Stucco refers to a type of plaster construction material used to cover walls and ceilings with a thick layer. Different types of Stucco can be applied in different thicknesses, some weighing up to five tons and installed with the assistance of Stucco contractors. But what is the lifespan of a Stucco installation in Canada? Is it worth installing if it will deteriorate in Canada’s notorious cold climate?
Find out how long Stucco will last in Canada and the most conducive measures to utilize in cold and moist climates.
How Long Does Stucco Last in Canada
Many factors are involved in the quality of Stucco and its lifespan. Like most building materials, the quality of Stucco is directly or indirectly related to the type of plaster or aggregate that was used.
Its ability to sustain and endure in Canada depends on the following factors:
1. Aggregate used
Aggregate refers to the calcium carbonate (CaCO3) found in limestone, dolomite, and marble. Limestone and marble are crushed, or broken into minute pieces, while dolomite is ground into small nuggets. The aggregate used determines the quality and durability of the Stucco produced. Stucco will be weak and prone to cracking and spalling if the aggregate is not of excellent quality.
2. Type of plaster
Two types of plasters can be used for Stucco. One is calcium silicate which has the workability of a normal plaster but is stronger, harder, and less elastic. The other type is cement or gypsum plaster, which has low shrinkage and medium to low workability. It, therefore, has a high water absorption rate making it prone to cracking, spalling, and efflorescence after long periods.
3. Temperature of the environment
If you live in an area with a temperature range of -10C to 35C, use the calcium silicate type of plaster. The calcium silicate will not crack at lower temperatures, making the Stucco stronger. It is also less prone to efflorescence and will not have a high-water absorption at these temperatures.
For instance, in Canada, the temperature varies a lot, with warm summers and colder winters. When it is hot outside, it is also warm indoors, which causes water to absorb into the wall. However, cold outside is also cold indoors, so water will not be readily absorbed into the wall. Also, during the summer months, there can be days when there is no rain at all, and during winter, long periods of rainfall will often occur.
4. House wrap thickness
Depending on the humidity level at your home, the Stucco must be applied in a certain thickness ranging from 0.5 – 1 inch thick to 10 inches thick. Thicker wraps will excuse more moisture and help prevent efflorescence caused by excess moisture in the environment. It also helps to provide a more sturdy and practical stucco job that lasts a long time.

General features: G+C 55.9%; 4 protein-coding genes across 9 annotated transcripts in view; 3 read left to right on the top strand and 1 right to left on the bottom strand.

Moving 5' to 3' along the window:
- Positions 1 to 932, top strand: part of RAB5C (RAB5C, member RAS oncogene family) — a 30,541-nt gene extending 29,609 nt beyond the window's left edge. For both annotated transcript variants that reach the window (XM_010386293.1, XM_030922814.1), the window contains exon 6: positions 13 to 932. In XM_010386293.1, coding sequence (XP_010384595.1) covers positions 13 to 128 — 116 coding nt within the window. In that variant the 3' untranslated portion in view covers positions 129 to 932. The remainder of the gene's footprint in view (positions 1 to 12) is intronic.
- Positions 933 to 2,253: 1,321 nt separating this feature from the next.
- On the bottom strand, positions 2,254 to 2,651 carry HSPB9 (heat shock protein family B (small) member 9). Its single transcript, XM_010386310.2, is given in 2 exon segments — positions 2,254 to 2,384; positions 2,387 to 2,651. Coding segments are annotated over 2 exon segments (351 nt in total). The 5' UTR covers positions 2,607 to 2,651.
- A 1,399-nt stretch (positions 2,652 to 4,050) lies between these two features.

5. Type of binder
A stucco binder is what holds all the components of the Stucco together. It is also what determines how durable the Stucco will be. Using a binder with strong adhesion, the components are held together tightly, making a long-lasting stucco.
6. Type of paint used
The type of paint used will determine your Stucco job’s overall quality and lifespan. The paint used should have a high bonding adhesive which will stick well to the Stucco and will also not chip or flake off during the years. Therefore, a good paint job will provide a more stable Stucco job.
The following measures can be taken to best use stucco in a colder and wetter climate:
1. Mix your cement
This can be done by adding quick lime to cement, increasing the lime content and making the plaster more durable.
2. Use admixtures
Admixtures are a chemical added to your concrete or plaster mix that provides extra benefits such as strength and resistance in adverse conditions.
3. Apply a water repellent
A water repellent is an additive that prevents moisture from permeating your stucco wall, preventing efflorescence.
4. Use a plastic membrane on the inside of the stucco wall
This will create a barrier between the weather and your Stucco, therefore protecting it from outside elements and making it last longer.
How to Repair Stucco in Canada
1. Fix cracks that are wider than 1/4 an inch
These will allow water to enter the wall of your house, leading to efflorescence. The best way to repair these cracks is to use a sealant. If it’s a very large crack, you will have to call in a specialist for advice.
2. Paint inside Stucco
This can be done by spraying water-repellent paint onto the inside wall of your house. This will stop moisture from entering the wall and will make it last longer. One way to do this is to spray it on during the winter months using an air compressor rather than painting it with a brush or roller.
3. Fix loose joints
Loose joints are easy to fix; you only need a bit of adhesive to reattach them. If you do this during the summer months, you will be able to strengthen your house wrap while the cement is still wet, which will result in a stronger bond.
4. Prolong durability by adding a water repellent treatment
This will stop water from entering the stucco wall and prevent efflorescence. It can be applied to any stucco wall. If this procedure of repairs seems overwhelming, contact a Stucco contractor for more assistance.